Record producer, singer and worship leader NIGEL HEMMING answered questions from Tony Cummings.
Tony: Tell me a bit about your background. How did you get into putting albums together?
Nigel: Since leaving uni I've worked as a musician and a primary school teacher and then more recently on the staff of South Birmingham Vineyard church (four days p/w) with responsibility for children's ministry among other things. I also work freelance (one day p/w) in music, mainly on production with Vineyard Music or training/equipping children's and worship leaders. My involvement with recording started when I was invited by Brian Doerksen to play keyboards on the 'Come Now Is The Time' worship album and then to co-produce the 'Hungry' album with him. Although I had played with plenty of bands (including Fat And Frantic in the early '90s), I had very little studio experience and in truth was a bit thrust in the deep end. Since then I've had the chance to work on various other worship albums and as a children's worship leader I've been writing songs for a while. I was really excited when the first 'Great Big God' album was suggested and thrilled that some of my songs were selected, so I guess I then had even more reason to enjoy being part of the production team.
Tony: To somebody who has not heard 'Great Big God 2' how would you explain what it's trying to do?
Nigel: 'GBG2' really aims to follow on where 'Great Big God' started. We were aiming for an album of songs that six to 12s would enjoy but that other ages would also appreciate. From our own experience we were only too aware that children's albums have to appeal to parents in order to stay on the CD player long term. We aimed to find new songs that appealed to all ages and support them with interesting musical styles and production that everyone would enjoy.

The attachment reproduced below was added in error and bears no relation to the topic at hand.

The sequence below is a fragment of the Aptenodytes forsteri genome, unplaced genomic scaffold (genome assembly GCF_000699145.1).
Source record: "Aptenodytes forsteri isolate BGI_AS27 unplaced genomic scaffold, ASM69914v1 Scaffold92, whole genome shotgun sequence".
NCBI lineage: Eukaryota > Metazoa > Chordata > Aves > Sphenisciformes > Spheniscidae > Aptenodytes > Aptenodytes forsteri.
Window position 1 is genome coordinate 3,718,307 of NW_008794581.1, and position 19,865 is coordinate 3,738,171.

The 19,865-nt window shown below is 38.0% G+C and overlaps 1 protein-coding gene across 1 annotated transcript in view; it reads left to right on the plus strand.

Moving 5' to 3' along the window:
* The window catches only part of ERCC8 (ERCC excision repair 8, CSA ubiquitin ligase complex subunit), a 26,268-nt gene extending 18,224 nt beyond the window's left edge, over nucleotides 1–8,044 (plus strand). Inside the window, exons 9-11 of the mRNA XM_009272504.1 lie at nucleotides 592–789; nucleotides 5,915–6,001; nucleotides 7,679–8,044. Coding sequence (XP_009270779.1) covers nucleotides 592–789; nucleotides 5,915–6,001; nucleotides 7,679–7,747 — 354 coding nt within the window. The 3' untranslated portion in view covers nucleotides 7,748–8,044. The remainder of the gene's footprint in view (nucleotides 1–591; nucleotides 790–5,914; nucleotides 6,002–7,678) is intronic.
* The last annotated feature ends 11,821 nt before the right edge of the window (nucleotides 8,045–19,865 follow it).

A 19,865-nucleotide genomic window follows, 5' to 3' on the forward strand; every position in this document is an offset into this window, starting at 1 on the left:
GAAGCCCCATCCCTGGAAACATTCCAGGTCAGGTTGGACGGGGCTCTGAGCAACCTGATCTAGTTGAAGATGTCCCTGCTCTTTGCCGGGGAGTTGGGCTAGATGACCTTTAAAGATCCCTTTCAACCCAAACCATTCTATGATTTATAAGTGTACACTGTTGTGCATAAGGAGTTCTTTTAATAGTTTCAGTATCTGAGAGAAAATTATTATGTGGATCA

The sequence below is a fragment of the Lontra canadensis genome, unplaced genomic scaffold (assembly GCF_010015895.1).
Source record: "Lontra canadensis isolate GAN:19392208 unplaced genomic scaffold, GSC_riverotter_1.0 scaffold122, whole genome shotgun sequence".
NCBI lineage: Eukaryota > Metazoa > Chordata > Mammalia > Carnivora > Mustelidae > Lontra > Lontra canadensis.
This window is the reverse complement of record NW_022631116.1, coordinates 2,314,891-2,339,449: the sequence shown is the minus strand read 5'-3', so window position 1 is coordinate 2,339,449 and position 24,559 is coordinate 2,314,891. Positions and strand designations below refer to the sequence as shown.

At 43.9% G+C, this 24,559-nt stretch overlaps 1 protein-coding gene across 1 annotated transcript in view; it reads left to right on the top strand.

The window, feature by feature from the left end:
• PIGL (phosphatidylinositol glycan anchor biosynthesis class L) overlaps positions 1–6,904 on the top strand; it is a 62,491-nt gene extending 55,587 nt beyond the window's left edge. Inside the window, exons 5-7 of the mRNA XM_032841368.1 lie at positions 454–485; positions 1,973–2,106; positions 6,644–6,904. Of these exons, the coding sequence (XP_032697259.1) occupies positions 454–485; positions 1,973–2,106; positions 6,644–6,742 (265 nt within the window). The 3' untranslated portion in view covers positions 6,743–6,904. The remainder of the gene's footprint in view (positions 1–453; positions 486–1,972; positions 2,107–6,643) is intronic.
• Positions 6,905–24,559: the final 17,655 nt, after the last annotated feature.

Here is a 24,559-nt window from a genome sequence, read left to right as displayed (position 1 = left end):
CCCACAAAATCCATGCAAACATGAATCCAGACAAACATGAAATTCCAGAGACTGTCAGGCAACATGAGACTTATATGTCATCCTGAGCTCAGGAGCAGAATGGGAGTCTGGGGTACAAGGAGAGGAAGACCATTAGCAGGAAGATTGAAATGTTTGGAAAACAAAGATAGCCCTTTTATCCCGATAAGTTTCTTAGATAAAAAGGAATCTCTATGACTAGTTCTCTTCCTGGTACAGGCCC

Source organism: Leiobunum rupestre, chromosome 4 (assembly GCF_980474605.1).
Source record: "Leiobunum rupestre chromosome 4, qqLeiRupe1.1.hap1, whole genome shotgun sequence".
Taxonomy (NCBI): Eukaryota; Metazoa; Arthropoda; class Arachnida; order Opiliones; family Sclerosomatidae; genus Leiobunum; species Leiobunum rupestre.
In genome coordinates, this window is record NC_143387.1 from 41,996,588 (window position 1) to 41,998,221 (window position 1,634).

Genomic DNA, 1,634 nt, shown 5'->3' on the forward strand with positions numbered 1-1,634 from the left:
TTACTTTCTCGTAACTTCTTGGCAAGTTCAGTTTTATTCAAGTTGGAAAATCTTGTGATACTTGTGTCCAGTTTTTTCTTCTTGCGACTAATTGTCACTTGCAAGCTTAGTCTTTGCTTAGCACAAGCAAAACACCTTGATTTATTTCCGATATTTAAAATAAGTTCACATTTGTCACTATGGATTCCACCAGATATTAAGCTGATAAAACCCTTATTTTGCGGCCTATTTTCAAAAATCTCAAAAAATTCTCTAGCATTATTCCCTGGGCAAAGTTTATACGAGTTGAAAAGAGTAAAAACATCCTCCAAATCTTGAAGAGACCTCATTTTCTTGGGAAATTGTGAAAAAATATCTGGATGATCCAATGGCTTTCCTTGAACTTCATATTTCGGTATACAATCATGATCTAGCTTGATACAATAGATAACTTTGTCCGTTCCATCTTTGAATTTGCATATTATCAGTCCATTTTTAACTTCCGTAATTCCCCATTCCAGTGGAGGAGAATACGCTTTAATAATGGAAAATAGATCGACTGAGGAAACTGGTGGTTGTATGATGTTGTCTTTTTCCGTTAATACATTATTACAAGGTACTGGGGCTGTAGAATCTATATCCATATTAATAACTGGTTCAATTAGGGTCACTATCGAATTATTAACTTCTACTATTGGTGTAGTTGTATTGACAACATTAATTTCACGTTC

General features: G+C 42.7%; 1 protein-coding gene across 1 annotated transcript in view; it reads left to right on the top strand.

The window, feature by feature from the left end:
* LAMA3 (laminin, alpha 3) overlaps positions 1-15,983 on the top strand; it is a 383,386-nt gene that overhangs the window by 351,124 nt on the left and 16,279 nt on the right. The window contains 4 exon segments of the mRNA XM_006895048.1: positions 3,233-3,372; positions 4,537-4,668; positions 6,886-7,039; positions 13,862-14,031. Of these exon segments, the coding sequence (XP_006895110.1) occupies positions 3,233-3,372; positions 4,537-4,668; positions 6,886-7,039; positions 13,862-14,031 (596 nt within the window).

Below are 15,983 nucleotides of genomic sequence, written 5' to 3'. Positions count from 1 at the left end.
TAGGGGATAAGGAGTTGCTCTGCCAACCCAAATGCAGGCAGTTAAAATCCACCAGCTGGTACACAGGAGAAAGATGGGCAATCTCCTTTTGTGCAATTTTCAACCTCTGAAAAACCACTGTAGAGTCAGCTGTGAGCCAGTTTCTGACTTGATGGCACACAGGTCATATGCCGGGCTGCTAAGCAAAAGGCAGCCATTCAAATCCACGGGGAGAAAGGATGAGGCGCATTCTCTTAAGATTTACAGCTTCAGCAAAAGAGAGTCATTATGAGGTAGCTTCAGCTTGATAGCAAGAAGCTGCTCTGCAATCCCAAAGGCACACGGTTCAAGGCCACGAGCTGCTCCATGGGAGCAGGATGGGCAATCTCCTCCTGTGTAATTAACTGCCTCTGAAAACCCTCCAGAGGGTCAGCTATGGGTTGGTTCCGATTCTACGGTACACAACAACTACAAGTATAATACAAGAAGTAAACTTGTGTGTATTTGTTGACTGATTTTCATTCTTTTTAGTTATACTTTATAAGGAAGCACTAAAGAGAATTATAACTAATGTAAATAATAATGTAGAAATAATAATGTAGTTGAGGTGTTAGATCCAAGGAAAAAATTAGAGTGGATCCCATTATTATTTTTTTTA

Our second aim was to resource children's workers and teachers with useable and accessible songs for kids clubs, Sunday schools and classrooms. We had plenty of good feedback from the first album and decided we would try again. In line with our Vineyard heritage, our aim is that children (and adults) will connect with God so we try and choose the songs that will communicate the heart of God in a relaxed and informal, but none the less meaningful way. I think the album works either just to listen to, or as a resource. Certainly my three year old loves to jump around and sing along with it, and so do all my friends' kids. In a nutshell, we're trying to help kids connect with a God who's very real and lots of fun!
Tony: Would you say six to 12 year olds is a tough age bracket to pitch an album at, particularly a worship album?
Nigel: Well I've heard kids' worship albums which can be a bit "plinky" and I've heard kids albums that are full of "adult" songs but recorded with great vibe and feel, so I guess we tried to steer a path through the middle. Vineyard Music has always been about documenting the worship that is actually happening, so we tried to follow our instincts as children's worship leaders about what works in a live context. Because we were used to working with that age group, then it's probably easier to get a handle on what they will and won't like. I love working with six to 12s as even though there's an enormous range of musical genres and styles, if the music has heart and vibe then they will enjoy that. Combine that with good accessible songs (see above) and I believe that will go down well with any age. Having said that, we're very aware that what we do is only part of the picture and there's loads of great music aimed at young people.
Tony: Any more projects lined up for the future?
Nigel: Right now we're finishing off a live worship EP from a Vineyard Youth event called Dreaming The Impossible, where the worship was mainly led by teenagers. That's a small project that will be finished in October time. After that nothing is definite but recording wise I'm planning something in the future that has the same 'Great Big God' vibe but is for very little kids.The opinions expressed in this article are not necessarily those held by Cross Rhythms. Any expressed views were accurate at the time of publishing but may or may not reflect the views of the individuals concerned at a later date.